Amoebae continue to be important zoonotic pathogens of concern, and have been found in wild and captive prosimians, apes (Balamuthia mandrillaris, E. histolytica, E. dispar, Dientamoeba fragilis, and other members of Entamoeba spp, Dientamoeba spp, and Iodoamoeba sp.), reptiles (E. invadens), amphibians (E. ranarum), and domestic pigs (D. fragilis). Interestingly, given its aquatic environment, captive tapir in South America have developed necrosuppurative meningo-encephalitis from infection by Naegleria fowleri.12 This amoeba is often known as the ?brain-eating amoeba? and infects humans by extension from nasal passages and through the cribriform plate, causing primary amebic meningoencephalitis (PAM). Death is acute, and little inflammation develops.15
Recent molecular investigations have elucidated the variety of Entamoeba species that infect humans and nonhuman primates. Leveraging current techniques using monoclonal antibodies, DNA hybridization, SSU-rDNA restriction fragment length polymorphism, and DNA sequencing, a distinct species infecting nonhuman primates was isolated from previously presumed E. histolytica cases and named Entamoeba nuttalli. In total, there are six named Entamoeba species that infect nonhuman primates (E. coli, E. polecki, E. histolytica, E. nuttalli, E. dispar, and E. hartmanni), as well as four that are not yet named, but identified by unique gene sequences (Entamoeba RL3, RL6, RL7, and CL8).1,11
1. Elsheikha HM, Regan CS, Clark CG. Novel Entamoeba findings in nonhuman primates. Trends in Parasitology. 2018;34(4):283-294.
2. Fox J, Barthold S, Davisson M, Newcomer C, Quimby F, Smith A. The Mouse in Biomedical Research 2nd Edition: Volume II Diseases, New York: Academic Press; 2007: 527-528.
3. Hooshyar H, Rostamkhani P, Rezaeian M. An Annotated Checklist of the Human and Animal Entamoeba (Amoebida: Endamoebidae) Species ? A Review Article. Iranian J Parasitol 2015; 10:146-156.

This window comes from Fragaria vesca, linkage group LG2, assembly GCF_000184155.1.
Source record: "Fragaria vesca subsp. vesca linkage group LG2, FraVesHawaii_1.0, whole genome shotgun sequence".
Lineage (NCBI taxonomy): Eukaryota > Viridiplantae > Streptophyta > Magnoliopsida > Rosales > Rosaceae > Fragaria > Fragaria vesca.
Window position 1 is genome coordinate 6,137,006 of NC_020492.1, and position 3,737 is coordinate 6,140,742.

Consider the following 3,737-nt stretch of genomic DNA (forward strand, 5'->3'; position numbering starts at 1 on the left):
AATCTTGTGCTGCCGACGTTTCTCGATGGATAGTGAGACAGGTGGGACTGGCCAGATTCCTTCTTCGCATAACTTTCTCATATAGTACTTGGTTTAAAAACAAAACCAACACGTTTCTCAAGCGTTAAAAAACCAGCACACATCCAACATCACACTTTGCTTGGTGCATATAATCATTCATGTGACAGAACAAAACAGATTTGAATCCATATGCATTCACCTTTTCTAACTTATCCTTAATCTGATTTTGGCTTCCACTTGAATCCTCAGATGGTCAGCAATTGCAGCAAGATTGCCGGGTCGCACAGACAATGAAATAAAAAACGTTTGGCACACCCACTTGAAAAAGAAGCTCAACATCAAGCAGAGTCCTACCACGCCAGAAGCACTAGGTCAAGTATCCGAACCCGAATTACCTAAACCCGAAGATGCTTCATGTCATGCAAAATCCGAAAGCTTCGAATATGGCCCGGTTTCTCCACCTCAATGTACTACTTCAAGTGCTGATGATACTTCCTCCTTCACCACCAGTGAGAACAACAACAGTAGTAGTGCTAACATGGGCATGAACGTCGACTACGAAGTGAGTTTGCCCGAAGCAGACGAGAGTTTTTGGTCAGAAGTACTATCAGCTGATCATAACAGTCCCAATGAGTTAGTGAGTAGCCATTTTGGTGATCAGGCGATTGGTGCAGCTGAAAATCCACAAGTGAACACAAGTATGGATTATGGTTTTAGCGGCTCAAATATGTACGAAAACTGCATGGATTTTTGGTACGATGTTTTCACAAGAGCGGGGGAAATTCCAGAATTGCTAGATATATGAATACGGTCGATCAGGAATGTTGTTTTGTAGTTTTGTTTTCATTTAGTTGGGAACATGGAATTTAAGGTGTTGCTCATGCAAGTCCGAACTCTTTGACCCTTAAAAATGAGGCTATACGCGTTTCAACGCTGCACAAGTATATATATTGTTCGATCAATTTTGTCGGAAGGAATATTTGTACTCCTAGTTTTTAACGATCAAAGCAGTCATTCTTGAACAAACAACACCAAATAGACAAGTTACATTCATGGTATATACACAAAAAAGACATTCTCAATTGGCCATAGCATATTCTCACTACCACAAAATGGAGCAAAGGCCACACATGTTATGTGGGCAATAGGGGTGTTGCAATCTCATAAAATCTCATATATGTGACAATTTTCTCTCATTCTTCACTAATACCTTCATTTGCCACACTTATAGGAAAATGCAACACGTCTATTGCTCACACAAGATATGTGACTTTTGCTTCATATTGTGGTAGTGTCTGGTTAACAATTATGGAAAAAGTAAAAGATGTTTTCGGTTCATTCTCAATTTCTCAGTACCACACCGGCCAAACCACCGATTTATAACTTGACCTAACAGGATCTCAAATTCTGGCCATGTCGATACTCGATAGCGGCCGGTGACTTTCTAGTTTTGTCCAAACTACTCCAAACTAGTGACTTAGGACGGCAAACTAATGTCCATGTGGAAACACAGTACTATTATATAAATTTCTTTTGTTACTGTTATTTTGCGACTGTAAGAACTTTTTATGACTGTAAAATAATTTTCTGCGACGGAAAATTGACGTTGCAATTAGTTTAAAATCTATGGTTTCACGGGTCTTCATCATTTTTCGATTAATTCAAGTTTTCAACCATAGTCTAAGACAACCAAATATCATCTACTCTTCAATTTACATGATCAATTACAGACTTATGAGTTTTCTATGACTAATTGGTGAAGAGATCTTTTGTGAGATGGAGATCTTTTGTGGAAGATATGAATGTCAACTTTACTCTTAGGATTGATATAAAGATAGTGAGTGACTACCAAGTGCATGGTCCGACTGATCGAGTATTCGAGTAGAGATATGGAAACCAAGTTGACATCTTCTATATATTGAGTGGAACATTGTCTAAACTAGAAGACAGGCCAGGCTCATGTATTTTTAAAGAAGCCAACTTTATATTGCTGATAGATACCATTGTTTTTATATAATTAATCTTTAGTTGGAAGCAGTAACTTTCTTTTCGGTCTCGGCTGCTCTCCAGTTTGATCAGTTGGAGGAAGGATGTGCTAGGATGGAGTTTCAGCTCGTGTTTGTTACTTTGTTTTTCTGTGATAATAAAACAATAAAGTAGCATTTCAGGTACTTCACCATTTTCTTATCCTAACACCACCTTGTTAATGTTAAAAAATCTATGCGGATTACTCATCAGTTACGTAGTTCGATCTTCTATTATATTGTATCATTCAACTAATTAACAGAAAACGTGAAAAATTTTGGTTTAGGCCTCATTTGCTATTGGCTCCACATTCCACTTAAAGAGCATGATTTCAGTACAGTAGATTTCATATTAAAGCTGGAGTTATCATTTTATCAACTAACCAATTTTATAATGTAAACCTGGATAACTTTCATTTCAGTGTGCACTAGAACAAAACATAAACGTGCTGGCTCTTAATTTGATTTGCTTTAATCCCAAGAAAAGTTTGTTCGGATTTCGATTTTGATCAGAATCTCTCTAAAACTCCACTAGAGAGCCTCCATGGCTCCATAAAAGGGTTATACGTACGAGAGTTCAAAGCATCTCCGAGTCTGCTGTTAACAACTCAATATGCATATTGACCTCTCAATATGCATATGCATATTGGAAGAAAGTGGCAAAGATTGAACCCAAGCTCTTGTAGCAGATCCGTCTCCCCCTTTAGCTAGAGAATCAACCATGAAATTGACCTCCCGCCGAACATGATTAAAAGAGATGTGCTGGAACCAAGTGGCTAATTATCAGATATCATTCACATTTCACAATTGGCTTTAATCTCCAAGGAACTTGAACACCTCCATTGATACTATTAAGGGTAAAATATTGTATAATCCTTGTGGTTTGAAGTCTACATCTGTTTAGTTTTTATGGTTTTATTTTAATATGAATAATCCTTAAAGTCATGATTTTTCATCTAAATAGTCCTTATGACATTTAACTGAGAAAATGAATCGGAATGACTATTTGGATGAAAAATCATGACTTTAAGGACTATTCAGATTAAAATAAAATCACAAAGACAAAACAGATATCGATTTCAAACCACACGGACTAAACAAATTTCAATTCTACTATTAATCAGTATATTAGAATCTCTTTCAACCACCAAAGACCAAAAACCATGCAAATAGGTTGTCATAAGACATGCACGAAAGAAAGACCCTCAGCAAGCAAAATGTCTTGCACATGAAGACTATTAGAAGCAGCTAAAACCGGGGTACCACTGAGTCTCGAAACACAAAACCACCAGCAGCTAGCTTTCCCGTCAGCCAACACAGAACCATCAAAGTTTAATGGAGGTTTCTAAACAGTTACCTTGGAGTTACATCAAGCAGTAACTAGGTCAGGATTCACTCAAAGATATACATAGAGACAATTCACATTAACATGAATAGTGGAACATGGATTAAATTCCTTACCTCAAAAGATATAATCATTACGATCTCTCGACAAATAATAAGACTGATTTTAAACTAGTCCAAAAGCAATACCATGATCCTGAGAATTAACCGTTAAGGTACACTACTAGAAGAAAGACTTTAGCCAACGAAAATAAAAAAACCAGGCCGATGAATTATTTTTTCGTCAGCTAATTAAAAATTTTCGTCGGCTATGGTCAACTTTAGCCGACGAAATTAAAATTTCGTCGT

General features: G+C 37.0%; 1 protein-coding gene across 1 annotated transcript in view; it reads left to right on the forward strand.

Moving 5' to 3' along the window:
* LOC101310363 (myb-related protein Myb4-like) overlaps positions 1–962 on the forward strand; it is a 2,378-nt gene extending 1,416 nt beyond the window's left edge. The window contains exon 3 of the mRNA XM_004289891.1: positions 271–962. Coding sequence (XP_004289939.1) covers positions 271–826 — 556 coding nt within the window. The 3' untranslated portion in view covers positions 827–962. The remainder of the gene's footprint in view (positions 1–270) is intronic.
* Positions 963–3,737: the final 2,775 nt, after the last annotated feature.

4. Jarillo-Luna R, Campos-Rodriguez R, Tsutsumi V. Entameoeba histolytica: Immunohistochemical study of hepatic amoebiasis in mouse. Neutrophils and nitric oxide as possible factors of resistance. Experimental Parasitology; 2002 101: 40-56
5. Jervis H, Takeuchi A. Amebic dysentery. Animal model: experimental Entamoeba histolytica infection in the germfree guinea pig. Am J Path; 1979 94(1): 197-200.
6. Nie D. Morphology and taxonomy of the intestinal protozoa of the Guinea-pig, Cavia porcella. Journal of Morphology. 1950; 86: 331-493.
7. Nozaki T, Bhattacharya A (eds), Amebiasis: Biology and Pathogenesis of Entamoeba, Japan: Springer; 2015:21-22.
8. Strait K, Else JG, Eberhard ML. Parasitic diseases of nonhuman primates. In: Abee CR, Mansfield K, Tardif S, Morris T, ed. Nonhuman Primates in Biomedical Research: Diseases. Vol 2. 2nd ed. San Diego, CA: Elsevier; 2012:206-209, 221-222, 599-602.
9. Subhas C, Mandai J, Ponnambath D. Laboratory methods of identification of Entamoeeba histolytica and its differentiation from look-alike Entamoeba spp. Trop Parasitol 2014; 4(2): 90-95.
10. Talamas-Lar D, Chavez-Munguia B, Gonzalez-Robles A, Talamas-Rohana P, Salazar-Villatoro L, Duran-Diaz A, Paloma-Martinez A. Erythrophagocytosis in Entamoeba histolytica and Entamoeba dispar: A Comparative Study. BioMed Research International. June 2014 DOI: 10.1155/2014/626259
11. Tanaka M, Makiuchi T, Komiyama T, et al. Whole genome sequencing of Entamoeba nuttalli reveals mammalian host-related molecular signatures and a novel octapeptide-repeat surface protein. Neglected Tropical Diseases. 2019;13(12):e0007923.
12. Terio KA, McAloose D, St. Leger J. Pathology of Wildlife and Zoo Animals. San Diego, CA: Elsevier; 2018.
13. Uzal FA, Plattner BL, Hostetter JM. Alimentary system. In: Maxie, MG, ed. Jubb, Kennedy, and Palmer's Pathology of Domestic Animals. Vol 2. 6th ed. St. Louis, MO: Elsevier; 2016:242.
14. Verweij JJ, Laeijendecker D, Brienen E, Lieshout L, Polderman A. Detection and Identification of Entamoeba Species in Stool Samples by a Reverse Line Hybridization Assay. Journal of Clinical Microbiology. 2003; 41(11): 5041 ? 5045.
15. Visvesvara GS. Free-living amebae as opportunistic agents of human disease. J Neuroparasitol. 2010;1.